Most of the conversation Saturday night was utter nonsense but we did discuss the finer points of tree jumping and then a little bit on mountains. Matt and the Finns were in agreement that Precipice would be their prize for Sunday. However, the rest of us had options and trying to decide increased in difficulty in direct correlation to the intake of beer. Take 2 folks in our group for example (We’ll label them “A” and “B”), they started out “fine with whatever” but by 9:00 they were set on Coxcomb and “A” was offering to help with a rope. By 11:00 “B” was taking my measurements to see how he could strap the keg to my back for the journey to the summit while “A” was going to haul up 14 ropes and wanted to leave right then and there. (We only had 3 ropes that I know of and I’m still not sure of the intended purpose of ropes 3-14) “C”, on the other hand, was still dead set on Coxcomb at 9:00. Around 10, he was growing increasingly frustrated by the keg up Coxcomb idea as it was very obvious that we did not have a pull-cart. By 11:00, he was “fine with whatever” but at midnight he thought he may wander about half-way up the Courthouse trail whenever he managed to wake up.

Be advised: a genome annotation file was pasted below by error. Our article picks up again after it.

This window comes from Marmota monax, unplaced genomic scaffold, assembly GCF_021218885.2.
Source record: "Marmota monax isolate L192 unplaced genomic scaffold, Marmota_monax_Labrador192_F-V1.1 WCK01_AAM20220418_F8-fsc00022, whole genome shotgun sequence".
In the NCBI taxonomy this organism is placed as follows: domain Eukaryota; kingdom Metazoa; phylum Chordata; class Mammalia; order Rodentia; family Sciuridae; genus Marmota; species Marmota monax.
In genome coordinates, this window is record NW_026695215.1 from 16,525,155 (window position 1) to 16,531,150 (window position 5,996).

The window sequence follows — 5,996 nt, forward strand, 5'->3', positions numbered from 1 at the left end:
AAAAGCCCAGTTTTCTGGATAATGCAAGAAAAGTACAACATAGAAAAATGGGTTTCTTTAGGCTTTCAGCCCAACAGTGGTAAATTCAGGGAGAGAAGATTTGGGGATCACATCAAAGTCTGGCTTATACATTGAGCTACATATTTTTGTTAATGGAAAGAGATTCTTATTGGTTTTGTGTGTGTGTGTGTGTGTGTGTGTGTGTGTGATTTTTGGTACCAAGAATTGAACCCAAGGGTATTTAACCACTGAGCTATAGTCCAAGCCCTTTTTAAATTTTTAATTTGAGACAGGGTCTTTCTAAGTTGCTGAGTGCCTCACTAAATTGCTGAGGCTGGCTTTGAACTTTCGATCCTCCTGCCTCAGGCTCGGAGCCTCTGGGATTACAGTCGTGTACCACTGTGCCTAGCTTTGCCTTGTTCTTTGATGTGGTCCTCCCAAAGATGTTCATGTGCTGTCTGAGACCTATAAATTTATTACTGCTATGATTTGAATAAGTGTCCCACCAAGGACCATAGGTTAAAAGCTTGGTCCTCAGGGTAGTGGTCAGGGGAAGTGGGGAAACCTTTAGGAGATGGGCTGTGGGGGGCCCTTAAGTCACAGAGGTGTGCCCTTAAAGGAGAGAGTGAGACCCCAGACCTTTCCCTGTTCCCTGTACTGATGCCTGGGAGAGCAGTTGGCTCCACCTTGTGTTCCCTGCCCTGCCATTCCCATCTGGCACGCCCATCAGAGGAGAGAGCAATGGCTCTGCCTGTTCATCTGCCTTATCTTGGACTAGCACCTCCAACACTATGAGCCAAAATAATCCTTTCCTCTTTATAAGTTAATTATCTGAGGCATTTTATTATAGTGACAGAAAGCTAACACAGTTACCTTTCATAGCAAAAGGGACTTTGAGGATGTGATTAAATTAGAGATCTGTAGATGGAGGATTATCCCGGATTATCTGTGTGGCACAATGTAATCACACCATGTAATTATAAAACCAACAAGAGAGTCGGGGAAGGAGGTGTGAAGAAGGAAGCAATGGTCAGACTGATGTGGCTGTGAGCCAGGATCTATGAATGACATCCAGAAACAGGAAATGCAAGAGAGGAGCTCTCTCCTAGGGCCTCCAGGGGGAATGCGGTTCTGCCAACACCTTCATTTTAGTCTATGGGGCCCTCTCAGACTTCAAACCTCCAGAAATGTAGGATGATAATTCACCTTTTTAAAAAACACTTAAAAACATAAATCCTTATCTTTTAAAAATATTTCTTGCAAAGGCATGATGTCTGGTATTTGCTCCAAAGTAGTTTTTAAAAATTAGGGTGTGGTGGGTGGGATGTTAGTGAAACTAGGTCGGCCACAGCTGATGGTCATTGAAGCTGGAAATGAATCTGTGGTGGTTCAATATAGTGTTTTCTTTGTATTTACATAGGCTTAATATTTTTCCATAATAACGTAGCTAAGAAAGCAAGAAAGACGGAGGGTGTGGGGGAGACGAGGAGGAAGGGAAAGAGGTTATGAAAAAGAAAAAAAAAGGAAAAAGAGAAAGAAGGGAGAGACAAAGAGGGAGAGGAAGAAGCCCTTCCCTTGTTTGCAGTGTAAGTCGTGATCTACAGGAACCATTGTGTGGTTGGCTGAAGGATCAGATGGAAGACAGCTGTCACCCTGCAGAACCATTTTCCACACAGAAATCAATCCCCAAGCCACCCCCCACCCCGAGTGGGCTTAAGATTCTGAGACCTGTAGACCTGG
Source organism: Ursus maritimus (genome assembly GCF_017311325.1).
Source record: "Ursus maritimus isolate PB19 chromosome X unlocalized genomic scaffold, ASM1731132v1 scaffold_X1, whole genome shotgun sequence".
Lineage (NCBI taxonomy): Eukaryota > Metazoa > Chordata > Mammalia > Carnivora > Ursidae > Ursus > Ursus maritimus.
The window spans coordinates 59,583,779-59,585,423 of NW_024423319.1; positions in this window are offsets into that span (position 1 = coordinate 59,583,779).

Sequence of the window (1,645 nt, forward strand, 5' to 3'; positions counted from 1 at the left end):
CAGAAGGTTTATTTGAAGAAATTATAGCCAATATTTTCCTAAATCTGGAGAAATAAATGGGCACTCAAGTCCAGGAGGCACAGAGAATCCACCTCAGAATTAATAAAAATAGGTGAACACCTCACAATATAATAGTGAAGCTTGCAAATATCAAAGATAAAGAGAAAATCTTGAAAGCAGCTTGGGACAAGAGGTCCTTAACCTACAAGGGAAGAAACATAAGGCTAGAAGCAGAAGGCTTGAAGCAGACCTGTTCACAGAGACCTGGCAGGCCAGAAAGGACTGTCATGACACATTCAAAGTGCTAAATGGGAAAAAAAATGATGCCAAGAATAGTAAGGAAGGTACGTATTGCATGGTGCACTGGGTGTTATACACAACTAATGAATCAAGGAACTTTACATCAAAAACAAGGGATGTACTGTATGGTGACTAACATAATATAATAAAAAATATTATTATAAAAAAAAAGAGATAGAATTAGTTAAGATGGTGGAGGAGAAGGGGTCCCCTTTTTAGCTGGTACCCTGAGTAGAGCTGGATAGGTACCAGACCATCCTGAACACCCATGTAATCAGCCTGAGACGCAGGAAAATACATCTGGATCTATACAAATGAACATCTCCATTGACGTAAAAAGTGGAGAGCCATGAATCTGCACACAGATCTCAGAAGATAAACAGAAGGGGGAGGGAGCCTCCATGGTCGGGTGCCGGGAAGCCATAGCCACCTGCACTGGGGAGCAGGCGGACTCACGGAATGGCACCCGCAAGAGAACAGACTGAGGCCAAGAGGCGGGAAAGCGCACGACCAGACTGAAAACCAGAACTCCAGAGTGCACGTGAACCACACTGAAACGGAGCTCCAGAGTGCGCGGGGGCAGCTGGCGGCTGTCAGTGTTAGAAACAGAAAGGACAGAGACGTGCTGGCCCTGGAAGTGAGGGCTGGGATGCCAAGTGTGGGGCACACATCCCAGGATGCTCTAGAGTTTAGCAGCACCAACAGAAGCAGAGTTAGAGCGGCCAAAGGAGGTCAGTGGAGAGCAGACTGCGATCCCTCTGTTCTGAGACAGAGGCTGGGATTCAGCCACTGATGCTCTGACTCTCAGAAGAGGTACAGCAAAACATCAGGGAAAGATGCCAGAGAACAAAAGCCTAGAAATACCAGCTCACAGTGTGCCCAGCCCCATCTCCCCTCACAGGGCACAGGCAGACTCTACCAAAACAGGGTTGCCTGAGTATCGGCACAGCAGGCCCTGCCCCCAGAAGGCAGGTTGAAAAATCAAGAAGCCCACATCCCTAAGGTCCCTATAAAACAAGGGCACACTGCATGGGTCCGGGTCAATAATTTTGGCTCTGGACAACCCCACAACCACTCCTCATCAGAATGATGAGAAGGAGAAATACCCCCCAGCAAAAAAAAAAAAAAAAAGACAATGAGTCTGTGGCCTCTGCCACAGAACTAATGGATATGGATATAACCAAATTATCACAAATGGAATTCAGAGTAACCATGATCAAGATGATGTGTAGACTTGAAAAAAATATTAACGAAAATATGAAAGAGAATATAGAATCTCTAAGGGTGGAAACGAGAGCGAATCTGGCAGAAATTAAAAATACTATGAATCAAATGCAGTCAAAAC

Mike (of sound mind and body) and I (of less than sound mind and body) talked it over and the thought of Coxcomb or the surrounding gentler 13ers was definitely enticing but realistically we’d be looking at too long of a day. I didn’t want to get home at 1:00 am (or later) and had a hunch an early alarm wouldn’t go over well. I advised the rest of the guys of Mike and my plan for Dunsinane and Courthouse. We received some blank stares, others just dove back into their mugs, “C” figured that meant he should walk back and forth through the fire, and “B” was still curious how the keg was getting to the top of Coxcomb…
Dunsinane Mountain (attempt): 3 miles/2,200 feet
I woke once again around 7:00 to the sound of a car starting and looked around the tent at the others. The inside of the tent looked like a M*A*S*H unit. None of my tent-mates seemed to be moving any time soon so I went out to talk with Ryan and Mike who slept in their cars. The keg still had some weight to it when I went to bed around 1:00 am but it had a definite lean to it this morning. It must have been a long night. Mike, Ryan, and I decided we’d head up and let the others regroup if they could. After I got ready, Aaron woke up and asked what I was doing. I mentioned Dunisane and he confirmed with little hesitation that we should go on without them.